After passing the decoy drug checkpoint signs, Brugal exited Interstate 95 at Exit 22. On Exit 22's exit ramp, Brugal was stopped at the checkpoint established by Trooper Lawson and Officer Shoemaker.1 Trooper Lawson approached Brugal's vehicle and asked Brugal for his driver's license and vehicle registration. Brugal produced a New York State driver's license. In lieu of a vehicle registration, Brugal produced a rental agreement with Alamo Rent-A-Car indicating that the vehicle was rented by him in Miami, that he had a New York City address, and that the vehicle was to be returned to Miami on November 6, 1997.2 While reviewing Brugal's driver's license and rental agreement, Trooper Lawson asked Brugal why he had left the interstate and where he was headed. Brugal responded that he needed gas and was headed for Virginia Beach. During his questioning of Brugal, Trooper Lawson noticed that the vehicle had a quarter of a tank of gas and three pieces of luggage in the rear cargo area. Trooper Lawson also noticed that Brugal was in full compliance with the terms of the rental agreement. However, believing he had reasonable suspicion that criminal activity was afoot, namely, the transportation of drugs, Trooper Lawson retained Brugal's rental agreement and instructed him to

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pull over to the shoulder of the road.3 Approximately two minutes elapsed from the time Trooper Lawson initially approached Brugal's vehicle and the time Trooper Lawson instructed Brugal to pull his vehicle over to the shoulder of the road.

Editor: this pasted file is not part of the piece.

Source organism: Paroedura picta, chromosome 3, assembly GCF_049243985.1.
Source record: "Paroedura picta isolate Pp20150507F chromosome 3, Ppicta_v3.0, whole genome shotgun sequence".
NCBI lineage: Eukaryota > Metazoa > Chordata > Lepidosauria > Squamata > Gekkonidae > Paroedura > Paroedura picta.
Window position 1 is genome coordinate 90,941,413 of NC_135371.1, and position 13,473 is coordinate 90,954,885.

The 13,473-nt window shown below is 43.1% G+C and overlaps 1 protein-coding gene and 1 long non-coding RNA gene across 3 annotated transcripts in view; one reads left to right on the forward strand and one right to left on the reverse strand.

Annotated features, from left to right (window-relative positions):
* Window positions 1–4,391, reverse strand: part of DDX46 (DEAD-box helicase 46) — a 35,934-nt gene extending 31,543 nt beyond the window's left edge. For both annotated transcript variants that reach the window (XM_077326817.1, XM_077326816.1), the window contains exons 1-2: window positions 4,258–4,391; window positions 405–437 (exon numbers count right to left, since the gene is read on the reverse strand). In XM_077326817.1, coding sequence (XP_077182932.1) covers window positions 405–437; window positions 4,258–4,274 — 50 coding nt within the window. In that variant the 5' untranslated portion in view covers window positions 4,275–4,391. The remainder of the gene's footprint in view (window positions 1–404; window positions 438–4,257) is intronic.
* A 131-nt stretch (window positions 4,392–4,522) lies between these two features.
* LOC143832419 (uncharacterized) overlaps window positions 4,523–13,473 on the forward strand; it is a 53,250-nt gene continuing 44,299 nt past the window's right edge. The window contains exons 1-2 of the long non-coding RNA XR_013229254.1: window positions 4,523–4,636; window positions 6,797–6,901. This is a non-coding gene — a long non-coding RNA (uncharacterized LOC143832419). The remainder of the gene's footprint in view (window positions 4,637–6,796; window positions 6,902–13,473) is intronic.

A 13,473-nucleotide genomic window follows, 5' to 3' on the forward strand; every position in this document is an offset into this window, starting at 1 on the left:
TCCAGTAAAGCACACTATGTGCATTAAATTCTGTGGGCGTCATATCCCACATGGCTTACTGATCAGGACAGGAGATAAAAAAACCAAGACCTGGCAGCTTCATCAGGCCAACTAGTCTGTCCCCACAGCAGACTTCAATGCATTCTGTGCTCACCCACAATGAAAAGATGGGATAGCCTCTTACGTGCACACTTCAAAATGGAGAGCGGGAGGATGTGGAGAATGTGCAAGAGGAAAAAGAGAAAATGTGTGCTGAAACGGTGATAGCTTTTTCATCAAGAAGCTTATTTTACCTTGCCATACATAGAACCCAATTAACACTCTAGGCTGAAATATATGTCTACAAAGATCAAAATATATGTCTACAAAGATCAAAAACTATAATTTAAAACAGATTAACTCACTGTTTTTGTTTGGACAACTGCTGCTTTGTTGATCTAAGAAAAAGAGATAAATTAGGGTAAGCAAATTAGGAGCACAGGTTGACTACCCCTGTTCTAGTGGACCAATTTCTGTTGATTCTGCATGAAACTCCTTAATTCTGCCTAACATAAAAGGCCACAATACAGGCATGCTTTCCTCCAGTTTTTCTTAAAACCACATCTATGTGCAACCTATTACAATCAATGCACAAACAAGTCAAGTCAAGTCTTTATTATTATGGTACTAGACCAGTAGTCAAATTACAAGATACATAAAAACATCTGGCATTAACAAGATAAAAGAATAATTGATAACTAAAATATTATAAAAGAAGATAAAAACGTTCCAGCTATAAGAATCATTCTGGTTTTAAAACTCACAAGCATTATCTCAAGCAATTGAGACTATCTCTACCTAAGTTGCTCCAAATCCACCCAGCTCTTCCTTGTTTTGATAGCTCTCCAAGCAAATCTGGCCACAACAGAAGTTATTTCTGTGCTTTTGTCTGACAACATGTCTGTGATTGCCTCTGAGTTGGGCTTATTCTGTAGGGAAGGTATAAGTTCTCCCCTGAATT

After Brugal pulled his vehicle over to the shoulder of the road, Trooper Lawson pulled his unmarked police cruiser behind Brugal's vehicle and activated the video camera mounted on the dashboard. Trooper Lawson then approached Brugal's vehicle and asked Brugal to "come out and talk to [him] for a minute." Brugal immediately exited his vehicle and walked with Trooper Lawson to the back of his (Brugal's) vehicle. Trooper Lawson momentarily returned to his cruiser to illuminate the cruiser's headlights. After doing this, Trooper Lawson approached Brugal and, while examining the rental agreement, asked him if he rented the vehicle in Miami, and Brugal responded in the affirmative. Brugal also indicated that he had just moved there from New York City. Trooper Lawson asked Brugal if he had weapons, drugs, or anything illegal in his vehicle, and Brugal responded that he did not. Trooper Lawson then asked Brugal if he could search the vehicle, and Brugal responded "no problem." Trooper Lawson repeated his request to search and, again, Brugal responded "no problem." Approximately two minutes elapsed from the time Trooper Lawson instructed Brugal to pull his vehicle over to the shoulder of the road and the time Brugal gave his consent to search.